Research Ethics Committees in Manila Schools: Exploring the Reasons for its Non-Existence
Objectives. This study aimed to explore the reasons behind the “resistance” of higher education institutions (HEIs) located in the south Manila area in creating research ethics committees (RECs). It also examined the proportion of researches in these HEIs with human participation.
Methods. Research directors underwent key informant interviews while faculty researchers participated in focus group discussions. Universal sampling was employed on all researches in the schools to determine the proportion with human participants and to know if they are ethically “high risk“ or “low risk” in terms of the participants’ involvement.
Results. We included ten higher education institutions in this study. Research directors and faculty researchers agreed that their school should have a REC and that studies should undergo ethical evaluation before commencement of data collection. Half of all researches were found to have human participant involvement and, after developing a tool to determine the risk level to participants, this study found that ethically high risk researches are found to represent 10% as a proportion of the total researches done in the schools.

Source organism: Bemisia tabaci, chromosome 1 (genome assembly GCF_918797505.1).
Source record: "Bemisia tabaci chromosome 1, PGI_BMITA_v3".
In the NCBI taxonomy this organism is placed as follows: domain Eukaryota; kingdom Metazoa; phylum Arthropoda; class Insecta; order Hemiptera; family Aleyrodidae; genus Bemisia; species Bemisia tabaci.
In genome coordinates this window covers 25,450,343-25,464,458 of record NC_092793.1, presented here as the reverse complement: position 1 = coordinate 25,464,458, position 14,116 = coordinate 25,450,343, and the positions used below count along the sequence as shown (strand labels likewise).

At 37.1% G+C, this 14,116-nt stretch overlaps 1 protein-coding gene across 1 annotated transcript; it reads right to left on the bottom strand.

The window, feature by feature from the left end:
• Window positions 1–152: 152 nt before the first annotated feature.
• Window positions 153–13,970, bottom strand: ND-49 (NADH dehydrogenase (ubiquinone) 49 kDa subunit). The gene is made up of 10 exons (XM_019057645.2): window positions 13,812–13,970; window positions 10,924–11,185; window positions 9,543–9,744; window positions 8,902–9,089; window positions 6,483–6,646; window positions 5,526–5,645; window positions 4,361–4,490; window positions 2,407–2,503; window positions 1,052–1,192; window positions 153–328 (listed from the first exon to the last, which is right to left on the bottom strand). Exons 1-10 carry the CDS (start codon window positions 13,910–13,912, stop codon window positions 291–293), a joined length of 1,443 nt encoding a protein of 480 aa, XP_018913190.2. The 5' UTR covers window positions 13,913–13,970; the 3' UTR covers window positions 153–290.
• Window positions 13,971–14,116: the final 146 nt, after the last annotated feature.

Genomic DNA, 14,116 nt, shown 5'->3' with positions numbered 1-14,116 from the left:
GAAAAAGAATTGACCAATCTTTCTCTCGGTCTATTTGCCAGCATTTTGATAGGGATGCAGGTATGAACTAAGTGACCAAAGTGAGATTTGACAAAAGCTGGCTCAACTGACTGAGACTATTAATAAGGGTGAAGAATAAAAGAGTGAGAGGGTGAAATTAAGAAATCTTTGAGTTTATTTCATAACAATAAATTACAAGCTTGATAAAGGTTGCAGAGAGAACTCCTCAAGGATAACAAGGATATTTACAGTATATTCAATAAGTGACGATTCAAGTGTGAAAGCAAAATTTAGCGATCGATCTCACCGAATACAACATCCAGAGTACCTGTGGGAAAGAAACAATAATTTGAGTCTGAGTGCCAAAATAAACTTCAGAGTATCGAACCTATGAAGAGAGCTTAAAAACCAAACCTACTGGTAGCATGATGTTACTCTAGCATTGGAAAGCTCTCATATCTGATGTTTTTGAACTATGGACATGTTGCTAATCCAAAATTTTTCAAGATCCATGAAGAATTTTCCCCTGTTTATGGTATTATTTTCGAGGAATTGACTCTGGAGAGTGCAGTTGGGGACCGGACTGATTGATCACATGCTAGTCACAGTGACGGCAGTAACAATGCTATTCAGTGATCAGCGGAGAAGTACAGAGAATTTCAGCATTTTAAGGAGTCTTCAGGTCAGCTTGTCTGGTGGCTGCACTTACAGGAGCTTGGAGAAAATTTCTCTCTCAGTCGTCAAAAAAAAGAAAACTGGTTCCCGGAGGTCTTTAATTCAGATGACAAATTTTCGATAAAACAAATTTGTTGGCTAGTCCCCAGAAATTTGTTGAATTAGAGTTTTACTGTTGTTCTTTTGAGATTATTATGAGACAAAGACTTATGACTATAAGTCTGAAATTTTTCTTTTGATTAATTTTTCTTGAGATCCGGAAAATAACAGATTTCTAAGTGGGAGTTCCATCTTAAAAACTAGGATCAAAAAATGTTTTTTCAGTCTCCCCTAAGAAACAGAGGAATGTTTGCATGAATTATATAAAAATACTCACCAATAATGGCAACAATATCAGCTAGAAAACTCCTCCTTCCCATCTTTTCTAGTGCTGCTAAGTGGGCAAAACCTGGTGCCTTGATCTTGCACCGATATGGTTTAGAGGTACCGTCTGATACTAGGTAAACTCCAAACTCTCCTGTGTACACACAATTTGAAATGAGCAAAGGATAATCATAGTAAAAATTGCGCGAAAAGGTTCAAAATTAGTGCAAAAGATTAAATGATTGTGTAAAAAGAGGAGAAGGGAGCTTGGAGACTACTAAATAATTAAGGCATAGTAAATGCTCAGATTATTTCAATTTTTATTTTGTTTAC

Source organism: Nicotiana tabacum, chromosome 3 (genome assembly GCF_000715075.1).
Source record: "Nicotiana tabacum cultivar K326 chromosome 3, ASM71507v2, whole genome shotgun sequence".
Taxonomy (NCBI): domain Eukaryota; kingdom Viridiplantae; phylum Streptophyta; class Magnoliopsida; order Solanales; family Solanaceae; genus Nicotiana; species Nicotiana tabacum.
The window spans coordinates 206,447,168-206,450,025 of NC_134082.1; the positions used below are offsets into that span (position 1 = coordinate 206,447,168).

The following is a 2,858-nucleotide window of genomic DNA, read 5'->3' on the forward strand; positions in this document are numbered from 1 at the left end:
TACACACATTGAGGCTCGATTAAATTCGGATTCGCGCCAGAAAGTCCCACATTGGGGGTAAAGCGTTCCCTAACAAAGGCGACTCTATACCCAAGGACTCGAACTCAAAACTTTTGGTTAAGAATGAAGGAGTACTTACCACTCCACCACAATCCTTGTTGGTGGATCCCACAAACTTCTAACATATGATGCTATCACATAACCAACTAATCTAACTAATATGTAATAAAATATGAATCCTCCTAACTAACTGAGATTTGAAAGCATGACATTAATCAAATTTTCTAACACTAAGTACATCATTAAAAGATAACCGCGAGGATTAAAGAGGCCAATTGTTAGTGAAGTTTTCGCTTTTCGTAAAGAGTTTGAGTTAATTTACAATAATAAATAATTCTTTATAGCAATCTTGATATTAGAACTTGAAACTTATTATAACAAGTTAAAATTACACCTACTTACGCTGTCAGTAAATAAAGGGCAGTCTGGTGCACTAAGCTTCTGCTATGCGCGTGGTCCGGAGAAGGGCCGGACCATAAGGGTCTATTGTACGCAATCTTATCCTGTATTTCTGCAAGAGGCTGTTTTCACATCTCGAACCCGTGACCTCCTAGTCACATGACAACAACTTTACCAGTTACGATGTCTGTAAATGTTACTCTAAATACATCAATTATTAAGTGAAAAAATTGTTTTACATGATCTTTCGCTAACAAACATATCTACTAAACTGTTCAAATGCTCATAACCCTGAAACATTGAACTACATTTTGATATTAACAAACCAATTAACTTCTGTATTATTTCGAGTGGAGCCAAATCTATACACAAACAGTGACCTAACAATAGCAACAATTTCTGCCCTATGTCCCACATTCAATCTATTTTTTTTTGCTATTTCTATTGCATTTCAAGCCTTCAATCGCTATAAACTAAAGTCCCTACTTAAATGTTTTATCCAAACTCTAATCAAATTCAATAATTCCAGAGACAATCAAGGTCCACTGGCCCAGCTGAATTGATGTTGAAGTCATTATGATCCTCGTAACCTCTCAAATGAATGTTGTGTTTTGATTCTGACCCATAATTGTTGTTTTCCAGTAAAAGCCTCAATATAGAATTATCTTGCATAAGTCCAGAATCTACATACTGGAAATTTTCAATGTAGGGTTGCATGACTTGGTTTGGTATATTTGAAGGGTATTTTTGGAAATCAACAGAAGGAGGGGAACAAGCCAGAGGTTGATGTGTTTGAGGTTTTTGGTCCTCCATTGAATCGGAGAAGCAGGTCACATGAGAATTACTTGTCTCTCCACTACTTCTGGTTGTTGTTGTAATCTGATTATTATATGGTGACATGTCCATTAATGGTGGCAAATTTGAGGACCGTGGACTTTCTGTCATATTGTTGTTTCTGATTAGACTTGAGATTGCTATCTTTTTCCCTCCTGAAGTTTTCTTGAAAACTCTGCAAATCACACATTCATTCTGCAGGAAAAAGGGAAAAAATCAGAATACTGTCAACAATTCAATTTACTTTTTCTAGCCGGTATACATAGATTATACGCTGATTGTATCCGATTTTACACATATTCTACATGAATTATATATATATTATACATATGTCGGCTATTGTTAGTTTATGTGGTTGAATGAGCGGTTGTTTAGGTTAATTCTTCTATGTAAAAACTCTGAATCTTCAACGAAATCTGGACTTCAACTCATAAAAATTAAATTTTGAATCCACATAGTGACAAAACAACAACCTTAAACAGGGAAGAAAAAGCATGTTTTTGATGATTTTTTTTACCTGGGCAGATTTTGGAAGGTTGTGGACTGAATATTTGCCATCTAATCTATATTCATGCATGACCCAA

Conclusion. Almost all respondents in this study agreed that RECs should be created; however, there are financial challenges that schools face in establishing RECs.